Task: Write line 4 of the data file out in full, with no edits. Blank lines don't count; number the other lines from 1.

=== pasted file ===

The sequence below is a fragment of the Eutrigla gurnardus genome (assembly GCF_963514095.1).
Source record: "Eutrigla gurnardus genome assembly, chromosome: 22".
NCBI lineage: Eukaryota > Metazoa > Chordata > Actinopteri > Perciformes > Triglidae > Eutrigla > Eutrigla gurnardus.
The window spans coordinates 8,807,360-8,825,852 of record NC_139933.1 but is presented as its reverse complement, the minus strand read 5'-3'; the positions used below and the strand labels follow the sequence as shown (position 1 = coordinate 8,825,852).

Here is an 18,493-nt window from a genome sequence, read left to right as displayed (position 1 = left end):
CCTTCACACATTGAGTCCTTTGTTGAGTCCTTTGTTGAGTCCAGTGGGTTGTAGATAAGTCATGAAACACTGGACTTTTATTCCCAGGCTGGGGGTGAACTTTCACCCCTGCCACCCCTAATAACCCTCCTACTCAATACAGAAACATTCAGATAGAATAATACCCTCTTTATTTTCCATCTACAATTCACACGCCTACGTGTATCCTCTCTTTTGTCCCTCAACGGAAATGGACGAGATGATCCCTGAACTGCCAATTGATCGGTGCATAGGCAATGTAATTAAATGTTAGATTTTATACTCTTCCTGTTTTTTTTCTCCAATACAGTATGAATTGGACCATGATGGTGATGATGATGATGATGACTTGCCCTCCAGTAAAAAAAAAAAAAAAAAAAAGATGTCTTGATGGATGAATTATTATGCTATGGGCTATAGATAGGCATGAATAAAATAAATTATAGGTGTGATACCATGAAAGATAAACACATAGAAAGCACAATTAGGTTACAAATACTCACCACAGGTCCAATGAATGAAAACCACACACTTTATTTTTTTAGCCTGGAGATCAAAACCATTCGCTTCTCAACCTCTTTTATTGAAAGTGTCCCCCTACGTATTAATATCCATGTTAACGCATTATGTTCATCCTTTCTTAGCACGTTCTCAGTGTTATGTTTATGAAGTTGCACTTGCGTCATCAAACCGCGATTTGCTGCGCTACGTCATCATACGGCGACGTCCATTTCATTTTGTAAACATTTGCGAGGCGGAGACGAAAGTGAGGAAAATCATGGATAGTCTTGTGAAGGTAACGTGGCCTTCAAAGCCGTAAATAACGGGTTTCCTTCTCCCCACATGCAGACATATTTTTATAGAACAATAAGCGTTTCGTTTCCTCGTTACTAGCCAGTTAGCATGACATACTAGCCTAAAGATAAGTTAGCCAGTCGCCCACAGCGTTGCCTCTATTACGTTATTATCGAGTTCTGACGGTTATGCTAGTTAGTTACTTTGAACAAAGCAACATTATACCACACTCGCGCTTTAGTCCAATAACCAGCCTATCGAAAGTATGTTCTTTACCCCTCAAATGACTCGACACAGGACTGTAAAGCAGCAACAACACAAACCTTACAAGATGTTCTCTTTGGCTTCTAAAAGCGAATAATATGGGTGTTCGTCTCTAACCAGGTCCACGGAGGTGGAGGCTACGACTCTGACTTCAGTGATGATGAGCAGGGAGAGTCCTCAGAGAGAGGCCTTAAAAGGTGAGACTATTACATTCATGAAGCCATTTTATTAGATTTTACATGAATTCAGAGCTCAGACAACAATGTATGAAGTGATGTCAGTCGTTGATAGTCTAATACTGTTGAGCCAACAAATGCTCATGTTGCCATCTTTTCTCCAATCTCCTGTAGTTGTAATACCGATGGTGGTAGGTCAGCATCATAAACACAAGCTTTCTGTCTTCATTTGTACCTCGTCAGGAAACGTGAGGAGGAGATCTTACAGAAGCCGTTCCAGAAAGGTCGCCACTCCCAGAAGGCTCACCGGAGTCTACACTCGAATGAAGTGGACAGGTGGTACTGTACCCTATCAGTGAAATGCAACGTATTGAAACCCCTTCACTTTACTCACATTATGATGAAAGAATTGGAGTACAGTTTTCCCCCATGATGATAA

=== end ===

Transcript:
The window spans coordinates 8,807,360-8,825,852 of record NC_139933.1 but is presented as its reverse complement, the minus strand read 5'-3'; the positions used below and the strand labels follow the sequence as shown (position 1 = coordinate 8,825,852).